Brian Steel 2001
(Original) Chapter 3
The Packaging of Sathya Sai Baba's Discourses
NOTE: For the Revised Version of Chapter 3, please click here
For the first years (1940-1950+), as early devotees have recorded in their memoirs, Baba gave few set talks but merely chatted with his devotees in his native Telugu language. "Baba used to take the devotees out almost daily to the sands of the Chitravathi River, and prayers were held there under the stars with the hills as venerable listeners and the river murmuring response. ... Sitting on the sands, Sai Baba teaches the devotees new songs He has composed for their elevation and edification, and He encourages people to ask Him any questions regarding spiritual matters, for which He gives satisfying answers." (K1A, 100)
Love is My Form (Vol. 1), the important recent biographical volume by R. Padmanaban and a team of researchers, claims that Baba's first public Discourse was given at Karur, on 26 October, 1947. (LIMF. p.391) Vijayakumari, who was present, states that it was the 25th but, in a summary (Vijayakunmari, pp. 107-109) corroborates that Baba spoke of his childhood experiences and about his miracles. Both volumes (LIMF, p. 487 and Vijayakumari 150-152) also offer summaries of a 1949 Dassera Discourse on Vijayadasami Day by Baba. It is a simple, effective homily, dealing with compassion, satsang, Nishkama prema (unselfish live), with none of the spiritual stories so characteristic of the later Discourses.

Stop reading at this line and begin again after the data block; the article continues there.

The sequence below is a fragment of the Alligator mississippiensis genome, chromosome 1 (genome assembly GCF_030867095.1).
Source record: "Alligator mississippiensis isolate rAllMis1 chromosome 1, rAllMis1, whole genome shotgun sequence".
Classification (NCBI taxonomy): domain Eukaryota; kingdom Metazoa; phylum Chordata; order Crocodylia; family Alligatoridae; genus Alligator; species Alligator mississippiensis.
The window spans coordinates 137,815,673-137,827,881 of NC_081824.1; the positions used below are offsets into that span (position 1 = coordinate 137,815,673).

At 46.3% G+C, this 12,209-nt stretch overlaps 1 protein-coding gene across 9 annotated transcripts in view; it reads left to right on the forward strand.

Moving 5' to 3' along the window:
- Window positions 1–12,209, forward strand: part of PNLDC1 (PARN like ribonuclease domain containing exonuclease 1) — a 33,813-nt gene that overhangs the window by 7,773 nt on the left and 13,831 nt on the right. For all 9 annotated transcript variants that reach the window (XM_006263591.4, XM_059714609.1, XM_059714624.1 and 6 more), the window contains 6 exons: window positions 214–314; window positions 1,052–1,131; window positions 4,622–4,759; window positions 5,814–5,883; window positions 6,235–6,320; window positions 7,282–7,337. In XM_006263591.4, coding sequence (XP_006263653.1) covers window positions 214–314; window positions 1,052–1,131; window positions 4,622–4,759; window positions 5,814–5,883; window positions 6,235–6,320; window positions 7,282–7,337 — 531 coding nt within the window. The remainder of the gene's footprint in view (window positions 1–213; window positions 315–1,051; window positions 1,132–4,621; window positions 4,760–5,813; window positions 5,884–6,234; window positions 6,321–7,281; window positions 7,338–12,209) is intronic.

It was not until the late 1950s that a slow but dramatic increase in the use of Discourses as a teaching and publicity vehicle began to be visible, after the crucial recruitment of Professor Kasturi (the urbane academic and experienced writer and speaker) to Baba's team of helpers. The first meetings were in 1948, then, at Baba's invitation, Kasturi became a full-time ashram resident from 1954 until his death in 1987.